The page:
Lately we’ve experiencing a surge of creative practitioners who are radically changing the way we in the west see Africa and its peoples. From the striking photography of Kristen Lee Moolman and the genius styling of Ibrahim Kamara, to Sampha’s film Process by Kahlil Joseph and Grace Wales Bonner’s fashion shows, with many other examples besides. Tired clichés about the continent are becoming more obviously just that – tired, and woefully misrepresentative. Last year New York gallery Red Hook Labs and Nataal, a global media brand celebrating contemporary African fashion, music, arts and society – put on an amazing exhibition called New African Photography, which featured the work of six contemporary photographers from Africa and its diaspora.
Now they’re back with a second show which similarly brings together the work of artists whose work engages with present-day Africa – nine in total, including pioneering hair artist Cyndia Harvey, Ethiopian graphic designer and photographer Girma Berta, Nigerian photographers Kadara Enyeasi and William Ukoh, British-Jamaican-Nigerian photographer Nadine Ijewere, Kenyan photographer Mimi Cherono Ng’ok, South African artist Nobukho Nqaba, Nigerian artist and performer Wura-Natasha Ogunji, and Namibian photographer Kyle Weeks.
“New African Photography II is our second annual co-curated show with Jimmy Moffat at Red Hook Labs,” says Nataal’s creative director and founder, Sara Hemming. “This year it’s a bigger line-up including photography, film and performance from nine artists – based both in Africa and the broader diaspora.” With documentary, fashion and portrait photography, video and performance, the exhibition is not limited to one medium. And yet all the works on display share one thing in common: “their natural desire to address issues around representation of the African body and to create modern stories about Africa.”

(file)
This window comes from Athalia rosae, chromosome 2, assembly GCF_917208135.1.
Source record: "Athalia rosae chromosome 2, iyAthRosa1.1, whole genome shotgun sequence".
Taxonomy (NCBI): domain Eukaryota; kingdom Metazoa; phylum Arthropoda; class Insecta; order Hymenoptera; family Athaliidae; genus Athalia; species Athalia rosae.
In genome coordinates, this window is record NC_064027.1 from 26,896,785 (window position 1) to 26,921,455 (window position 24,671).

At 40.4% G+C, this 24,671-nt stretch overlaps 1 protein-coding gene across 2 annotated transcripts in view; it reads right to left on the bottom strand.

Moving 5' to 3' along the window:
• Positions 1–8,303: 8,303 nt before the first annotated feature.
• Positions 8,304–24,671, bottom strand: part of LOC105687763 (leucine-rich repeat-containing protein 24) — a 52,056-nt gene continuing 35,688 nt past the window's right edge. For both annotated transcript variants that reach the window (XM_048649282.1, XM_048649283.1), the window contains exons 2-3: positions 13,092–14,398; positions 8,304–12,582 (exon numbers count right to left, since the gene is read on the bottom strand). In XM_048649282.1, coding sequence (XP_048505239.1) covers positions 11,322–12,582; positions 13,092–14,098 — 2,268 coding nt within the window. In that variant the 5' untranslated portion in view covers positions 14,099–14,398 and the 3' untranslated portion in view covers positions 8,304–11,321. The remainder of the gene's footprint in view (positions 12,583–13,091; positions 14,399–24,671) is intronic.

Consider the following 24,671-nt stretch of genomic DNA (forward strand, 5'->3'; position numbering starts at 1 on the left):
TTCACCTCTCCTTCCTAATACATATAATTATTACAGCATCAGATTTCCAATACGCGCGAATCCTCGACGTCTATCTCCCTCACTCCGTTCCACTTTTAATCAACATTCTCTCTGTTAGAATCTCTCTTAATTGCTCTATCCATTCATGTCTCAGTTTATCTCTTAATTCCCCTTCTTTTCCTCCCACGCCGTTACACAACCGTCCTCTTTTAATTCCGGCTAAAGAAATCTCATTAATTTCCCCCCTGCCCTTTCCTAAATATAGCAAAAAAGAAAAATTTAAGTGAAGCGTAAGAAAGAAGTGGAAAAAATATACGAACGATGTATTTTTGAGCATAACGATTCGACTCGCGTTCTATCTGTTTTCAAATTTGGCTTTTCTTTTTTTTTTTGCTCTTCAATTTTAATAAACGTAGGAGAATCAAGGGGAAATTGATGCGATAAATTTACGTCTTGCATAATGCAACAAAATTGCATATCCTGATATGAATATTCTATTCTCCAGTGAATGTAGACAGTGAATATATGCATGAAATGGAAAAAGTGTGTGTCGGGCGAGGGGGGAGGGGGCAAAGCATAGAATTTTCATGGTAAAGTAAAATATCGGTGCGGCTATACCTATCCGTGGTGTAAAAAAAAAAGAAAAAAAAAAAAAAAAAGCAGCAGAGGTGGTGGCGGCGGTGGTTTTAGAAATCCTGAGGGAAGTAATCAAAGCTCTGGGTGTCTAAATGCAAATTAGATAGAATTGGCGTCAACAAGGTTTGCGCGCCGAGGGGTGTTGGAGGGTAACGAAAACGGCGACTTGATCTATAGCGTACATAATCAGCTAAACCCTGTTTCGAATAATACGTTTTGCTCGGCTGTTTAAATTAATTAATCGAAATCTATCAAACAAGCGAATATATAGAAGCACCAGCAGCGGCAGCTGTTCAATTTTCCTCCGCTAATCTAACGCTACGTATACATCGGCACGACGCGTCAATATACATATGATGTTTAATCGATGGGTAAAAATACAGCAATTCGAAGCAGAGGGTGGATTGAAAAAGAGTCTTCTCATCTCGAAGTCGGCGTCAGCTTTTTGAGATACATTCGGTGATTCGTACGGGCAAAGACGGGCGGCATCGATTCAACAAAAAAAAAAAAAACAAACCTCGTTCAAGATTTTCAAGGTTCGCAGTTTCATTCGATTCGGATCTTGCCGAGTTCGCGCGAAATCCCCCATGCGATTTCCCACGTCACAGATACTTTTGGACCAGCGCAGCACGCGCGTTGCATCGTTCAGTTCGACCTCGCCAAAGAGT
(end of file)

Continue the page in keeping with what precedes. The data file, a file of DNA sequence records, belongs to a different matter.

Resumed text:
New African Photography II coincides with another exhibition; also at Red Hook Labs and also celebrating African photography or rather the work of one specific African photographer, Malick Sidibé. Many will be familiar with the Malian imagemaker’s compelling portrayals of the lives and culture, particularly youth culture, in his native Bamako. Malick Sidibé: The Eye of Modern Mali, brings together 37 works by the artist, who sadly passed away last year, demonstrating the enduring appeal of his work.
Nataal: New African Photography II runs until May 14, 2017 at Red Hook Labs, New York.